Rhegmatogenous Detachment

 Rhegmatogenous retinal detachment demonstrating a flap tear with one bridging vessel and a posteriorly rolled edge. The irregular retinal folds are caused by mild proliferative vitreoretinopathy (PVR).

  • The most commonly seen retinal detachment.
  • Usually there is/are retinal break(s) induced by posterior vitreous detachment.
  • Fluid from liquefied vitreous can pass through the break(s), enter the potential subretinal space and undermine the retina from the RPE.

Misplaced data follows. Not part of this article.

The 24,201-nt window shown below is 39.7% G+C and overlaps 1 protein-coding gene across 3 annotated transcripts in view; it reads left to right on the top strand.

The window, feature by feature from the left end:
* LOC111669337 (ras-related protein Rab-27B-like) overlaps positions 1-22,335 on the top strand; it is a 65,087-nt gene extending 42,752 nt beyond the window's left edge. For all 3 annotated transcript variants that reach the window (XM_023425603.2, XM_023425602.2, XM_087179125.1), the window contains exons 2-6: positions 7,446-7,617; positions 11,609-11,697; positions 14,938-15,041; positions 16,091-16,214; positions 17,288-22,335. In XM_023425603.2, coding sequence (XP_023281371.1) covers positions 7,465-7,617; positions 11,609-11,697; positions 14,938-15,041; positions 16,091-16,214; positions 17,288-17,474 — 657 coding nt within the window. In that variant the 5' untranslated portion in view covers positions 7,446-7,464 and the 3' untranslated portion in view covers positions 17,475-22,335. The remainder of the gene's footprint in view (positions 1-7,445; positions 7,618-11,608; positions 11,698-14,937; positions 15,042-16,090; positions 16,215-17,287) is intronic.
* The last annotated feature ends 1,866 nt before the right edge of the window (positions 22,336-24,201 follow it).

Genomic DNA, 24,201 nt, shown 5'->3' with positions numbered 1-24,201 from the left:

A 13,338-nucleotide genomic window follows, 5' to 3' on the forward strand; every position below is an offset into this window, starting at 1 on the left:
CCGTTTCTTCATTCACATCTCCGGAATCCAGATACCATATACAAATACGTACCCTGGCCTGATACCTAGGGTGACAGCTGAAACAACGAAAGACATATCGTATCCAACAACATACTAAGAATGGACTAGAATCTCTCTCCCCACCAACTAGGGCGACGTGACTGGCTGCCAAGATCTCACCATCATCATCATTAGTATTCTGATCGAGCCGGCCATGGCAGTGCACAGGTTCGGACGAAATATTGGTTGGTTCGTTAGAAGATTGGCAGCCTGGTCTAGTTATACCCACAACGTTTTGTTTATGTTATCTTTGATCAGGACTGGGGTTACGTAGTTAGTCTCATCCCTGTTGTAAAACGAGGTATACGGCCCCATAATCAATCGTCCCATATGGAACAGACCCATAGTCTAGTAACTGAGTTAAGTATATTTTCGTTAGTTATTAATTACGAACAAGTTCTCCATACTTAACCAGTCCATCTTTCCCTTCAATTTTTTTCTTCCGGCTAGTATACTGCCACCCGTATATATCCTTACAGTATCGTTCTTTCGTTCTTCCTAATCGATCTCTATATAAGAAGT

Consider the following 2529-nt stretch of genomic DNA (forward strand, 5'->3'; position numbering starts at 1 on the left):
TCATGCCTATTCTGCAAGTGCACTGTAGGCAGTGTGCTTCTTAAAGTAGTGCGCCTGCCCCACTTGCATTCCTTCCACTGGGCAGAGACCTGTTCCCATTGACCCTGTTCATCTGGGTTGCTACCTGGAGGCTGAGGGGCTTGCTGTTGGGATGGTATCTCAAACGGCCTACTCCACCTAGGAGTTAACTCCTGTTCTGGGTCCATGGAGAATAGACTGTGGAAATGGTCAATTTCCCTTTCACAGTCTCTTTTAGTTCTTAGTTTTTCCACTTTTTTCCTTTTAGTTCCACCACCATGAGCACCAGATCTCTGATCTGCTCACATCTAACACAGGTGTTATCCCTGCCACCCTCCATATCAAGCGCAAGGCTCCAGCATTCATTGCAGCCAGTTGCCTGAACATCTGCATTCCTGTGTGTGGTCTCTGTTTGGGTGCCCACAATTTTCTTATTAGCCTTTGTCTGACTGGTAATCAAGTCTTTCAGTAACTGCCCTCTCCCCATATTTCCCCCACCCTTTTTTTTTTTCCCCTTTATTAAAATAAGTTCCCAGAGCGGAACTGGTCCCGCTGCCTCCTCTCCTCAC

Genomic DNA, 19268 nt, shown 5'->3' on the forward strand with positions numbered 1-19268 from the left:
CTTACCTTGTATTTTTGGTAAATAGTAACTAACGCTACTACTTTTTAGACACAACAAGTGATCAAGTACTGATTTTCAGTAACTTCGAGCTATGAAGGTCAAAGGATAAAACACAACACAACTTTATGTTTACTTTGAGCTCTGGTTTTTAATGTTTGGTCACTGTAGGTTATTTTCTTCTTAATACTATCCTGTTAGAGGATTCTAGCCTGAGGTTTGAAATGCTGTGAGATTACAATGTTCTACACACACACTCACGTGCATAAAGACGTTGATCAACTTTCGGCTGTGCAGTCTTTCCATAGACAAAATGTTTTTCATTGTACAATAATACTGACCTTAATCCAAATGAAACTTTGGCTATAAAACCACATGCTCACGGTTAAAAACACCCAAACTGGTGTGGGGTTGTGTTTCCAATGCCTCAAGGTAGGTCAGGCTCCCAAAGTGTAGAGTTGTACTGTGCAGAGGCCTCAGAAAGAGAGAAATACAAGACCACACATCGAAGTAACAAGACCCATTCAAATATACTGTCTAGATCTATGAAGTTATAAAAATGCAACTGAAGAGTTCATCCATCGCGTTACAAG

Signs:

  • Retinal break(s)
  • Undulating bulla, retinal tear flap, or corrugated folds
  • Pigment in vitreous (tobacco dusts)
  • Syneretic vitreous (liquefaction changes within the corpus vitreous)
  • Low intraocular pressure

Management:

Identify and treat the breaks by a number of methods such as:

  • Scleral buckling, cryotherapy or laser to promote firm chorioretinal adhesion.
  • Pneumatic retinopexy for selected superior detachment.
  • Temporary balloon device as a temporary buckling.
  • Vitrectomy.